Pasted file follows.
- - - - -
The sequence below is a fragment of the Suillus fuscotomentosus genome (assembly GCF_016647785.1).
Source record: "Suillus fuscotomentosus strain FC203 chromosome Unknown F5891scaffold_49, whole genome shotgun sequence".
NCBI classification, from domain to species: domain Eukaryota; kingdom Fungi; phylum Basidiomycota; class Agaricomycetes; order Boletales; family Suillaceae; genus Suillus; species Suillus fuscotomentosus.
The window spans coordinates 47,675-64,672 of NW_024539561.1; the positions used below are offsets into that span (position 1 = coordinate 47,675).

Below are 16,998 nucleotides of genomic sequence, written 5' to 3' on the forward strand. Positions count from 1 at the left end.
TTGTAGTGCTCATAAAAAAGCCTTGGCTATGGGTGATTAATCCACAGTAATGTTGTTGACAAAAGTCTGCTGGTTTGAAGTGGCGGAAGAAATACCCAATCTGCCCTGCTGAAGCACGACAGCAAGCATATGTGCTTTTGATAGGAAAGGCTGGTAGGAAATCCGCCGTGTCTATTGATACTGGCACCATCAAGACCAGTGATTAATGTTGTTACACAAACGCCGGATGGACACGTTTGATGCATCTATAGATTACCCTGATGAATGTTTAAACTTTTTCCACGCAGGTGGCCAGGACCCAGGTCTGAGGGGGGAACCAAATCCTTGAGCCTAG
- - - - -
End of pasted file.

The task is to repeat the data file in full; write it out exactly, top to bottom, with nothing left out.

The sequence below is a fragment of the Suillus fuscotomentosus genome (assembly GCF_016647785.1).
Source record: "Suillus fuscotomentosus strain FC203 chromosome Unknown F5891scaffold_49, whole genome shotgun sequence".
NCBI classification, from domain to species: domain Eukaryota; kingdom Fungi; phylum Basidiomycota; class Agaricomycetes; order Boletales; family Suillaceae; genus Suillus; species Suillus fuscotomentosus.
The window spans coordinates 47,675-64,672 of NW_024539561.1; the positions used below are offsets into that span (position 1 = coordinate 47,675).

Below are 16,998 nucleotides of genomic sequence, written 5' to 3' on the forward strand. Positions count from 1 at the left end.
TTGTAGTGCTCATAAAAAAGCCTTGGCTATGGGTGATTAATCCACAGTAATGTTGTTGACAAAAGTCTGCTGGTTTGAAGTGGCGGAAGAAATACCCAATCTGCCCTGCTGAAGCACGACAGCAAGCATATGTGCTTTTGATAGGAAAGGCTGGTAGGAAATCCGCCGTGTCTATTGATACTGGCACCATCAAGACCAGTGATTAATGTTGTTACACAAACGCCGGATGGACACGTTTGATGCATCTATAGATTACCCTGATGAATGTTTAAACTTTTTCCACGCAGGTGGCCAGGACCCAGGTCTGAGGGGGGAACCAAATCCTTGAGCCTAG